In the summer of 2016 the heat rose in America.  Murders and alleged murders in what looked like gang-war sequence flared in diverse cities as St. Paul, Dallas, and Baton Rouge.  The public was fixated on the conflict.  Street demonstrations came back in vogue and social media was awash with the declaration that lives matter – black, white and blue.

The trajectory of this conflict is unclear.  The fact that this is an election year means the events were naturally politicized and also that any real action on the part of the national government is unlikely.  Finding our way forward in these United States may have to come from another source.  It may just have to fall on all of us, working together.  Here is my own first step.

We aren’t the first society to struggle with diversity.  In the Book of I Corinthians, St. Paul describes a church made up of Jews and Greeks seeking to form a community together.  Now that was a cultural divide with some baggage.  The Greeks labeled all non-Greeks as barbarians.  The Jews described all non-Jews as “unclean”.  They spoke different languages, wrote with different alphabets, celebrated different histories, and valued different ideals.  Yet, there they were together, worshipping and eating, two of the most intimate things communities do.

Fortunately for us, they had their conflicts too, and Paul told them how to think about them in a revolutionary way that may be a key to leading our own society from self-destruction to harmony.  In chapter 12 he told them they had “all been baptized into one body”.  His point was that the diversity they brought to the community was valuable, but no longer primary.  Their identity in Christ was to be the defining element of their community, and in that they had perfect unity.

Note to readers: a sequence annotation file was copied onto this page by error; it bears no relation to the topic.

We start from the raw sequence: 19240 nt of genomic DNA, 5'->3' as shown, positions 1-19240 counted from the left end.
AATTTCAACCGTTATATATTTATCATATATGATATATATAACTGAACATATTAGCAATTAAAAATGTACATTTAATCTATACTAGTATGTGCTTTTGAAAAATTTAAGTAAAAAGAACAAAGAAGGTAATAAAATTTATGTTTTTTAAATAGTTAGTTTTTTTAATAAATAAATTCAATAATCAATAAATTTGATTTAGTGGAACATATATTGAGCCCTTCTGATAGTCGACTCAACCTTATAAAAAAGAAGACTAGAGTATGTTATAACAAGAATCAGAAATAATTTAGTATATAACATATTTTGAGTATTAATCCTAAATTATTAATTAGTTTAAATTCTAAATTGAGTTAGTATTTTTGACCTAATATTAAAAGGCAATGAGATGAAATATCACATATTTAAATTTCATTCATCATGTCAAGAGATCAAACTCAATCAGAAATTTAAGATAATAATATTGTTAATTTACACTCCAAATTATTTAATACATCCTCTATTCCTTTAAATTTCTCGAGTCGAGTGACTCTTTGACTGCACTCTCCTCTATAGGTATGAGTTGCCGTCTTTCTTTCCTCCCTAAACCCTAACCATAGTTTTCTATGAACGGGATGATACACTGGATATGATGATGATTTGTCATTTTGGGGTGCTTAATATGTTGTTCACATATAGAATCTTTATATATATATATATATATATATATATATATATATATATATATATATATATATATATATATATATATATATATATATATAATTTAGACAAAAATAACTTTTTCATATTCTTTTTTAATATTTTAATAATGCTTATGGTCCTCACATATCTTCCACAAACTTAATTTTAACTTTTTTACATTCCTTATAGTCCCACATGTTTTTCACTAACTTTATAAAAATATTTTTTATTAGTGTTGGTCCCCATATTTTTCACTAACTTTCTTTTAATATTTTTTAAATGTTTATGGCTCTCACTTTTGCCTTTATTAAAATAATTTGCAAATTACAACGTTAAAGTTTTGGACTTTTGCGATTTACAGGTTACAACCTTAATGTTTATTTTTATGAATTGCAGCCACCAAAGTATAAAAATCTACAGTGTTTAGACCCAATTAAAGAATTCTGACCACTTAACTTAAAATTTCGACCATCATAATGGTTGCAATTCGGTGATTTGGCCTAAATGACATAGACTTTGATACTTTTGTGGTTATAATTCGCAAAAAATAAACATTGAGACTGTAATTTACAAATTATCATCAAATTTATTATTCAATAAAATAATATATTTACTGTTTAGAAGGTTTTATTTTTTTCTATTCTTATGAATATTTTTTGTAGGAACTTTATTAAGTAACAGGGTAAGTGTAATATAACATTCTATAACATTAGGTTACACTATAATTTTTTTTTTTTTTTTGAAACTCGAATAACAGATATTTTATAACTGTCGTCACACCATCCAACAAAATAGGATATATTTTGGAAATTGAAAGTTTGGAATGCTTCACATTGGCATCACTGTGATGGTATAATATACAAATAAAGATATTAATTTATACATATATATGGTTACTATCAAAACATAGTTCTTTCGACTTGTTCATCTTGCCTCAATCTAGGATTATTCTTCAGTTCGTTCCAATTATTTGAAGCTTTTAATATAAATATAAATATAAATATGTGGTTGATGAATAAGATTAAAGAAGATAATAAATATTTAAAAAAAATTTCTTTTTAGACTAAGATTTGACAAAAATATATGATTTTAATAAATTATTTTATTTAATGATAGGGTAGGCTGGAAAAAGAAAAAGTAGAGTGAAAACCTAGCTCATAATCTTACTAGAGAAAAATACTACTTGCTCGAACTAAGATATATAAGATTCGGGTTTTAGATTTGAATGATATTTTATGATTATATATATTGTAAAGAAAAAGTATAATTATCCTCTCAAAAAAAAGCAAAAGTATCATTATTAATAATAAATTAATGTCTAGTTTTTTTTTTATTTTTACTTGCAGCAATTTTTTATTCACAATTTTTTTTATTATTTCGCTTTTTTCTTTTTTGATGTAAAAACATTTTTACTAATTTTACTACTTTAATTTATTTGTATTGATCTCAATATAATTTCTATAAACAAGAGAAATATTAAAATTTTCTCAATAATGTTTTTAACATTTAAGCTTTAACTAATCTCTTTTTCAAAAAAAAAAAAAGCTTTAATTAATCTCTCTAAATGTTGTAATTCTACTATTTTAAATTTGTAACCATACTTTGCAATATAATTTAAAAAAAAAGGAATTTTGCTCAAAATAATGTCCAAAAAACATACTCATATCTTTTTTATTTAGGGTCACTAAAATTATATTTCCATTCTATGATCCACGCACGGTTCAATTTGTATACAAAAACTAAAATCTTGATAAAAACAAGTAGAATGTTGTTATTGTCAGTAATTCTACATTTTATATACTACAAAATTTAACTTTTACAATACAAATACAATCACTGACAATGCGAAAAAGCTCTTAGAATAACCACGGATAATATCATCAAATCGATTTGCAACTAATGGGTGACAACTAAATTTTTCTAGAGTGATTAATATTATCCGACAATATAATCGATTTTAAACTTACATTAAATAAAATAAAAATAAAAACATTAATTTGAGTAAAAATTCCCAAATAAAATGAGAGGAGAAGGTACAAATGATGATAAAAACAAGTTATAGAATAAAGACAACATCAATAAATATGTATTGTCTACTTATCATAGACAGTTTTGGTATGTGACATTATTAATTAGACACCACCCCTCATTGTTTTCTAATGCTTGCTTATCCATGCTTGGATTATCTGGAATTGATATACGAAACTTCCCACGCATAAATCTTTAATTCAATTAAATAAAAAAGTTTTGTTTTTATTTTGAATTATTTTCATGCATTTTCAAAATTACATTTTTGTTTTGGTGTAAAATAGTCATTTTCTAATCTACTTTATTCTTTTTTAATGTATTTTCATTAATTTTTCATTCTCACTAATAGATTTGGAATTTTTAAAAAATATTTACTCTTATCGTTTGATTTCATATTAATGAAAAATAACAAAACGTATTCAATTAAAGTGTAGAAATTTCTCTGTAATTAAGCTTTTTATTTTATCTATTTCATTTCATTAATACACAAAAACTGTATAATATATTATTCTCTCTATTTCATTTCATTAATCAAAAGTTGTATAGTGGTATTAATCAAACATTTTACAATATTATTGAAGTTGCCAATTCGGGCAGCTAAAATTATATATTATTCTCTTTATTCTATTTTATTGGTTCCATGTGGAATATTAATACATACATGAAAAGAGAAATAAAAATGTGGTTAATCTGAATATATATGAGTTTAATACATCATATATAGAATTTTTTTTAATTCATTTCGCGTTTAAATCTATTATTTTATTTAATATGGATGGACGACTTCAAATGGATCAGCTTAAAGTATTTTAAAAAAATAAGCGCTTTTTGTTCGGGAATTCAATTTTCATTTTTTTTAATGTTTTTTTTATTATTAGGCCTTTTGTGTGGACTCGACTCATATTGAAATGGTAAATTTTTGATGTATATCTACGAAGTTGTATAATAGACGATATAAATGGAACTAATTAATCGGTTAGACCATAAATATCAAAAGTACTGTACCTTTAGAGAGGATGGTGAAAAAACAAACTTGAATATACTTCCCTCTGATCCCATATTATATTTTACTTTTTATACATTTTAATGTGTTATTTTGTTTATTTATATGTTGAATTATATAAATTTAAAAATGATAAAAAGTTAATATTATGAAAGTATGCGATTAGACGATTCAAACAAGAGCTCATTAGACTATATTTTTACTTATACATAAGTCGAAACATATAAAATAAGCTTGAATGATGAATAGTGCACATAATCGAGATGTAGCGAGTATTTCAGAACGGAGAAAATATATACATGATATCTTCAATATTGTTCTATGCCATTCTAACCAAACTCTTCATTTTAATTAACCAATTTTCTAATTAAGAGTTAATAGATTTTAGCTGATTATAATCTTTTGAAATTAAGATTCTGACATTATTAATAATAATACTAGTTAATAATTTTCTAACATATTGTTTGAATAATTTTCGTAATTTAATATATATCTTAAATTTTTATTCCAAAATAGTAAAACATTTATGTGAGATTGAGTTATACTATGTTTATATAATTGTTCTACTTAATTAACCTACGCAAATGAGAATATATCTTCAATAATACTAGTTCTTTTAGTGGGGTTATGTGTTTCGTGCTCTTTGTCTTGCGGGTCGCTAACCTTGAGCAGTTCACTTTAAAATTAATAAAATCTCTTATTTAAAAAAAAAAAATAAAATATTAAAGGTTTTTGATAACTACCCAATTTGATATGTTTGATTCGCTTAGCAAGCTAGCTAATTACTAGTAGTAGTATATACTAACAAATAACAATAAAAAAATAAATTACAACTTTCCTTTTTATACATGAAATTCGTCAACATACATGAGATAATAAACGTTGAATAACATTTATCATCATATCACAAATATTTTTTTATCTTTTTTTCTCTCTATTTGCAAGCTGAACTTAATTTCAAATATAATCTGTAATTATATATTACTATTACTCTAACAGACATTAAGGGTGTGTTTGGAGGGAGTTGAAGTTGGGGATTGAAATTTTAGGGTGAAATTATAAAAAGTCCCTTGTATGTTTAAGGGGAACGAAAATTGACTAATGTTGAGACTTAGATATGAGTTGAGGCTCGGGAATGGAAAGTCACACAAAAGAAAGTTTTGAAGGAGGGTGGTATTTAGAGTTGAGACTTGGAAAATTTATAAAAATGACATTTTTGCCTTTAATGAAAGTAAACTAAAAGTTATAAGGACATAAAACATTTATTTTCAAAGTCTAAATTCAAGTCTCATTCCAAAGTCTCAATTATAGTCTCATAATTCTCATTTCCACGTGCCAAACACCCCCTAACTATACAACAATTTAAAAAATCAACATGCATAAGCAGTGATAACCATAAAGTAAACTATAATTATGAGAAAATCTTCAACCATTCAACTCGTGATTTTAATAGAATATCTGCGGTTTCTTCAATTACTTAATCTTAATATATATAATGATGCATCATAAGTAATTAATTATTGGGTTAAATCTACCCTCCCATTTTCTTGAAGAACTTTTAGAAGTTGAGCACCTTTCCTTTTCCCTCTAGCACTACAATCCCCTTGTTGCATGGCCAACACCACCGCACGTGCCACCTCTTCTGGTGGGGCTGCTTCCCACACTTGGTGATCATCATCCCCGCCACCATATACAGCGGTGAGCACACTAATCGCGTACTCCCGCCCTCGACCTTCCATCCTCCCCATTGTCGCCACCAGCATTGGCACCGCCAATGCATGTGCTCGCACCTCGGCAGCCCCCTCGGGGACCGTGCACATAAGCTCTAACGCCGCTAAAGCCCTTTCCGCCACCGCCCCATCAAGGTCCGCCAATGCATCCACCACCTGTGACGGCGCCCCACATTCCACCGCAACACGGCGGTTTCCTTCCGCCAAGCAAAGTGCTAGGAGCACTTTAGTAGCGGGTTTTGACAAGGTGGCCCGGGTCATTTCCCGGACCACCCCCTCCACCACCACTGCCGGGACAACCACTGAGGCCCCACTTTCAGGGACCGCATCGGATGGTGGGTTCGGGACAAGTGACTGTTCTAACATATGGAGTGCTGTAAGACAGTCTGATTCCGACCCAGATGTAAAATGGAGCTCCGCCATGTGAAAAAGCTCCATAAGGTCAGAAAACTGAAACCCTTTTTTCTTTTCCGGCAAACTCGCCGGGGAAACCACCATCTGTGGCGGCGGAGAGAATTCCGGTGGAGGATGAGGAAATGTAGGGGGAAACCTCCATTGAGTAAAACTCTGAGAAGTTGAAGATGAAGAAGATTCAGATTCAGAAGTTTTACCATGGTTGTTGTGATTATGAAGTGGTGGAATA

Of course, it turns out the Jews and Greeks were both wrong in their assessment of one another.  It is hard to credibly refer to Jewish society as barbaric when, even then, it had carried its own poetry, wisdom literature, and law for over 1000 years.  Christ himself, through the Apostle Peter, corrected the Jewish Christians’ notion of the uncleanness of non-Jews in Acts 10 and 11.

But Paul didn’t rely on any of these arguments.  He superseded them by completely redefining what it means to be a human being.  The identity of Christians in Christ is so central and compelling, it supersedes, without eliminating, all our differences.  We can’t speak for those outside the Christian community, but within the family of God any of us who find our cultural or ethnic background more self-defining than our identity in Christ have lost something for which He paid with His life.  Racism, sexism, classism, and all other forms of discrimination are serious matters to us, but not just because they may violate the law of the land.  They are serious to us because they devalue the life of Christ, who died for the kosmos.  We all have done things for which we need to be forgiven.  We all have suffered things we need to let go.  We are all completely dependent on the one life that can accomplish that in us.

Our situation in post-modern America is complicated and I, least of all, have no easy answers, but I believe I know where answers can be found.  I also believe that the Church of Jesus Christ is called to this work of reconciliation.  What does it mean to be a light in the darkness if not to demonstrate community as God meant it to be?  When we allow the spirit of Christ within us to define us first and foremost, when we share in that spirit and love as He loves, we can expect unity and cooperation in the midst of our diversity.  God bless you, America.  Grace and peace to you.

Looking for devotionals similar to this post? The McLane College of Business publishes a weekly devotional written by their own faculty. Go check out Crucial Connections and read more!